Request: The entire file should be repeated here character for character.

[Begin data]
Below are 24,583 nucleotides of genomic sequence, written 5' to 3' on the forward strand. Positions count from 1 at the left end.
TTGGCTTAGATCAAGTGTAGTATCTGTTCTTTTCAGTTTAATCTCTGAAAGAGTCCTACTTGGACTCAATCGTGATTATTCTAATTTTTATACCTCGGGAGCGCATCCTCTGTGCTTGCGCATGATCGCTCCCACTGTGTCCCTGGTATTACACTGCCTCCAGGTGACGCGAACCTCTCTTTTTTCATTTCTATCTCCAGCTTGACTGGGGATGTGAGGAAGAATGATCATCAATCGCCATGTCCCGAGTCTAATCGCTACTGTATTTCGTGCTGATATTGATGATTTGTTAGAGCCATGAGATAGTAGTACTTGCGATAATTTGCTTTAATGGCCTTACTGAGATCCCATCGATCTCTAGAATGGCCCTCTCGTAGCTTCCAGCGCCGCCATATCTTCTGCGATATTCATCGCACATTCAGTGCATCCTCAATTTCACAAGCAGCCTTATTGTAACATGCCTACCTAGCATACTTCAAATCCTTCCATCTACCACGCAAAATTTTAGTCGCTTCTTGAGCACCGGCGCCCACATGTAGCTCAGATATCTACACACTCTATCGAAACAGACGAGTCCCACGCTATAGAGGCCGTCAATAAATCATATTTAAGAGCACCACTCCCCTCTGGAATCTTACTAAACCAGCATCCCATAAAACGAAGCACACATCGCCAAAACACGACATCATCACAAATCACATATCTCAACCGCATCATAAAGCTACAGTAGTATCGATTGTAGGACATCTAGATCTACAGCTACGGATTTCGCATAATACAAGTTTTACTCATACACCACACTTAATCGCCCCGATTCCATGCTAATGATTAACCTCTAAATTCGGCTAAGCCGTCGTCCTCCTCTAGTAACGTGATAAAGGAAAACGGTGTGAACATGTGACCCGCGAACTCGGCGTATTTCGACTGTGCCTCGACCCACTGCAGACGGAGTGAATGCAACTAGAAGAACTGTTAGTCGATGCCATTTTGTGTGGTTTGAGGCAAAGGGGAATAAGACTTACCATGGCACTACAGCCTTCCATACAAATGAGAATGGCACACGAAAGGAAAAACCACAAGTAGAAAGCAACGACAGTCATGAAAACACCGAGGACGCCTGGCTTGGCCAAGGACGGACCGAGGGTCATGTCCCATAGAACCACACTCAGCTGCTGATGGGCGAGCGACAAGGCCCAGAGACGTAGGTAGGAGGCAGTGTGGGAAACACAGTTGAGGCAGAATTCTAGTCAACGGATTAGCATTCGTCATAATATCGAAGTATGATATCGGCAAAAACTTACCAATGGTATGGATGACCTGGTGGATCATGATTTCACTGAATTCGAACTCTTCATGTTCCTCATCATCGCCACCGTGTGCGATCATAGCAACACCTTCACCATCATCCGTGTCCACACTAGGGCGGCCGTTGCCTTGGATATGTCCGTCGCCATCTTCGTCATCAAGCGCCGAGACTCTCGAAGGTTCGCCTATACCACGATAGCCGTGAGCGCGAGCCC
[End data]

Below are 24,583 nucleotides of genomic sequence, written 5' to 3' on the forward strand. Positions count from 1 at the left end.
TTGGCTTAGATCAAGTGTAGTATCTGTTCTTTTCAGTTTAATCTCTGAAAGAGTCCTACTTGGACTCAATCGTGATTATTCTAATTTTTATACCTCGGGAGCGCATCCTCTGTGCTTGCGCATGATCGCTCCCACTGTGTCCCTGGTATTACACTGCCTCCAGGTGACGCGAACCTCTCTTTTTTCATTTCTATCTCCAGCTTGACTGGGGATGTGAGGAAGAATGATCATCAATCGCCATGTCCCGAGTCTAATCGCTACTGTATTTCGTGCTGATATTGATGATTTGTTAGAGCCATGAGATAGTAGTACTTGCGATAATTTGCTTTAATGGCCTTACTGAGATCCCATCGATCTCTAGAATGGCCCTCTCGTAGCTTCCAGCGCCGCCATATCTTCTGCGATATTCATCGCACATTCAGTGCATCCTCAATTTCACAAGCAGCCTTATTGTAACATGCCTACCTAGCATACTTCAAATCCTTCCATCTACCACGCAAAATTTTAGTCGCTTCTTGAGCACCGGCGCCCACATGTAGCTCAGATATCTACACACTCTATCGAAACAGACGAGTCCCACGCTATAGAGGCCGTCAATAAATCATATTTAAGAGCACCACTCCCCTCTGGAATCTTACTAAACCAGCATCCCATAAAACGAAGCACACATCGCCAAAACACGACATCATCACAAATCACATATCTCAACCGCATCATAAAGCTACAGTAGTATCGATTGTAGGACATCTAGATCTACAGCTACGGATTTCGCATAATACAAGTTTTACTCATACACCACACTTAATCGCCCCGATTCCATGCTAATGATTAACCTCTAAATTCGGCTAAGCCGTCGTCCTCCTCTAGTAACGTGATAAAGGAAAACGGTGTGAACATGTGACCCGCGAACTCGGCGTATTTCGACTGTGCCTCGACCCACTGCAGACGGAGTGAATGCAACTAGAAGAACTGTTAGTCGATGCCATTTTGTGTGGTTTGAGGCAAAGGGGAATAAGACTTACCATGGCACTACAGCCTTCCATACAAATGAGAATGGCACACGAAAGGAAAAACCACAAGTAGAAAGCAACGACAGTCATGAAAACACCGAGGACGCCTGGCTTGGCCAAGGACGGACCGAGGGTCATGTCCCATAGAACCACACTCAGCTGCTGATGGGCGAGCGACAAGGCCCAGAGACGTAGGTAGGAGGCAGTGTGGGAAACACAGTTGAGGCAGAATTCTAGTCAACGGATTAGCATTCGTCATAATATCGAAGTATGATATCGGCAAAAACTTACCAATGGTATGGATGACCTGGTGGATCATGATTTCACTGAATTCGAACTCTTCATGTTCCTCATCATCGCCACCGTGTGCGATCATAGCAACACCTTCACCATCATCCGTGTCCACACTAGGGCGGCCGTTGCCTTGGATATGTCCGTCGCCATCTTCGTCATCAAGCGCCGAGACTCTCGAAGGTTCGCCTATACCACGATAGCCGTGAGCGCGAGCCC